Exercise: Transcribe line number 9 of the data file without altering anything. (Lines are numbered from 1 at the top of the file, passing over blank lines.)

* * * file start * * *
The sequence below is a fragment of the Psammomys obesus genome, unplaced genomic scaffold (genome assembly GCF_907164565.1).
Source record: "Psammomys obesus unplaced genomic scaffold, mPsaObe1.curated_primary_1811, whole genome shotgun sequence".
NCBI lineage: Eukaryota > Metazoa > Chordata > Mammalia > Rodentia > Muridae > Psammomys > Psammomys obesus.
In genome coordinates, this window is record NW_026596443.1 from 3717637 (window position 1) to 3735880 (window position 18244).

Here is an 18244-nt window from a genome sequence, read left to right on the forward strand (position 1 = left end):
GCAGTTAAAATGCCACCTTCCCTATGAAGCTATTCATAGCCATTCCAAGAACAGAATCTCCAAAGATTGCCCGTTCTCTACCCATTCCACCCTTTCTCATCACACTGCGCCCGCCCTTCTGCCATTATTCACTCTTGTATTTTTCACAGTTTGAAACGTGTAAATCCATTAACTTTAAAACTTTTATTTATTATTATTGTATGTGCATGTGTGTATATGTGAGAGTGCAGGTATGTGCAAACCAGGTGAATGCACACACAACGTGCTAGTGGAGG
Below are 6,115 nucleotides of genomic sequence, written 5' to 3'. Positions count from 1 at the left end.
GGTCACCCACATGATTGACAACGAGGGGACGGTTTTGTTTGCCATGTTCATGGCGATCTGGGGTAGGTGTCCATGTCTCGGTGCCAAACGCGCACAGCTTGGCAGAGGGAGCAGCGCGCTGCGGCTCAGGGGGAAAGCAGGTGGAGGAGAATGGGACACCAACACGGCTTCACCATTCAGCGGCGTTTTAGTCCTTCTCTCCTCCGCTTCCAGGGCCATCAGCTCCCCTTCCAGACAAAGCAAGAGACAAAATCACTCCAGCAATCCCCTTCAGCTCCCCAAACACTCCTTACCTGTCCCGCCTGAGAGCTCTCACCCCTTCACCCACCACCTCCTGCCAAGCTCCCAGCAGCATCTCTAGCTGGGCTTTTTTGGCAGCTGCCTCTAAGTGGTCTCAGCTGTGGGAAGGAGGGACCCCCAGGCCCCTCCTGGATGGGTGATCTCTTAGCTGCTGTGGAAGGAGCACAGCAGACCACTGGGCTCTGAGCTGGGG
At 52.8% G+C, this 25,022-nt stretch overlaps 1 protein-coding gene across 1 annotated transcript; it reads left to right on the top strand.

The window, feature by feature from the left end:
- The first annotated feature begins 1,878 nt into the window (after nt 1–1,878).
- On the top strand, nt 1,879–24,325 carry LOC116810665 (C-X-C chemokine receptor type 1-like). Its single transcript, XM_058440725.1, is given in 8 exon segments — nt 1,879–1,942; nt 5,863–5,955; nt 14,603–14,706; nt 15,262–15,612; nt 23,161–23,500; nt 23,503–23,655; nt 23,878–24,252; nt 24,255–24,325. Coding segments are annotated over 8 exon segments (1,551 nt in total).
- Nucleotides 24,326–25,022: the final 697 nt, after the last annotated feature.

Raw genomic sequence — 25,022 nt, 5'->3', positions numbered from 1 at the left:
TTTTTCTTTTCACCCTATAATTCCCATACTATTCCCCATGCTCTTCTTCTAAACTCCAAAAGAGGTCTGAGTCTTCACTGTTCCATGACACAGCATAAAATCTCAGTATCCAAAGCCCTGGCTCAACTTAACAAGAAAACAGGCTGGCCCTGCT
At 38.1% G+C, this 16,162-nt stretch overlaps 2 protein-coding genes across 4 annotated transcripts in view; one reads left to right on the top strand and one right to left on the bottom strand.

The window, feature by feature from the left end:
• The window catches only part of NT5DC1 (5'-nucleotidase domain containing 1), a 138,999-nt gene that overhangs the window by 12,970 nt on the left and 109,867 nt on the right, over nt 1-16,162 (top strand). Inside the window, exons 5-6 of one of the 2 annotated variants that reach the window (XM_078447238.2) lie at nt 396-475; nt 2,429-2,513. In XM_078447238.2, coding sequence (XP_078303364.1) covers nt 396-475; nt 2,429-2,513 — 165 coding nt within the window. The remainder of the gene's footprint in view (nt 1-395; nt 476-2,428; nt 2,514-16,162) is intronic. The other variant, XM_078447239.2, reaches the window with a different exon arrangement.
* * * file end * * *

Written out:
At 52.8% G+C, this 25,022-nt stretch overlaps 1 protein-coding gene across 1 annotated transcript; it reads left to right on the top strand.